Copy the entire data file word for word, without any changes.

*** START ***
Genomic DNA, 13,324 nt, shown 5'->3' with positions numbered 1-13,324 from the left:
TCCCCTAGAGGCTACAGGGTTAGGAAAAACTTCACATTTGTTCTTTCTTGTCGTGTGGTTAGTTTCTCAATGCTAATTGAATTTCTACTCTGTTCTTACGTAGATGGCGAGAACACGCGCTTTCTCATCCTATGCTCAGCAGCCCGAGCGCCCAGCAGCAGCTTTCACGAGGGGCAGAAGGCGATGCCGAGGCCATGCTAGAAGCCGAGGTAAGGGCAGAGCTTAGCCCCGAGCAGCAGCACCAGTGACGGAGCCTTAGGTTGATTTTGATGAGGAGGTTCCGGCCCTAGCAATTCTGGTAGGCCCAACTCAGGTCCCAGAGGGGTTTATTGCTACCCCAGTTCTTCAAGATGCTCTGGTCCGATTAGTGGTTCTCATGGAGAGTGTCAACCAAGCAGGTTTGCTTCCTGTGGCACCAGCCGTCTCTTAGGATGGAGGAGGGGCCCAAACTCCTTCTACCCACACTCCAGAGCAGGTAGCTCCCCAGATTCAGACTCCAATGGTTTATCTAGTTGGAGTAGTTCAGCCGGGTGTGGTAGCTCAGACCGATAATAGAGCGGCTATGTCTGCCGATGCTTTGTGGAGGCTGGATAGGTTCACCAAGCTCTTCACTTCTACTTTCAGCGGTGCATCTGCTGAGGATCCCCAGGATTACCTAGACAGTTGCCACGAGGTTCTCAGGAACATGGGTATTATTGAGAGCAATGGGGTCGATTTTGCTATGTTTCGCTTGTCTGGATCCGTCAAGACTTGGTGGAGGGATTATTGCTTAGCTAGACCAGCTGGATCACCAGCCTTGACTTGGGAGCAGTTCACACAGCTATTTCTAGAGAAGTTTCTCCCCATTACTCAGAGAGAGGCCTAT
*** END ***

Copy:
Genomic DNA, 13,324 nt, shown 5'->3' with positions numbered 1-13,324 from the left:
TCCCCTAGAGGCTACAGGGTTAGGAAAAACTTCACATTTGTTCTTTCTTGTCGTGTGGTTAGTTTCTCAATGCTAATTGAATTTCTACTCTGTTCTTACGTAGATGGCGAGAACACGCGCTTTCTCATCCTATGCTCAGCAGCCCGAGCGCCCAGCAGCAGCTTTCACGAGGGGCAGAAGGCGATGCCGAGGCCATGCTAGAAGCCGAGGTAAGGGCAGAGCTTAGCCCCGAGCAGCAGCACCAGTGACGGAGCCTTAGGTTGATTTTGATGAGGAGGTTCCGGCCCTAGCAATTCTGGTAGGCCCAACTCAGGTCCCAGAGGGGTTTATTGCTACCCCAGTTCTTCAAGATGCTCTGGTCCGATTAGTGGTTCTCATGGAGAGTGTCAACCAAGCAGGTTTGCTTCCTGTGGCACCAGCCGTCTCTTAGGATGGAGGAGGGGCCCAAACTCCTTCTACCCACACTCCAGAGCAGGTAGCTCCCCAGATTCAGACTCCAATGGTTTATCTAGTTGGAGTAGTTCAGCCGGGTGTGGTAGCTCAGACCGATAATAGAGCGGCTATGTCTGCCGATGCTTTGTGGAGGCTGGATAGGTTCACCAAGCTCTTCACTTCTACTTTCAGCGGTGCATCTGCTGAGGATCCCCAGGATTACCTAGACAGTTGCCACGAGGTTCTCAGGAACATGGGTATTATTGAGAGCAATGGGGTCGATTTTGCTATGTTTCGCTTGTCTGGATCCGTCAAGACTTGGTGGAGGGATTATTGCTTAGCTAGACCAGCTGGATCACCAGCCTTGACTTGGGAGCAGTTCACACAGCTATTTCTAGAGAAGTTTCTCCCCATTACTCAGAGAGAGGCCTAT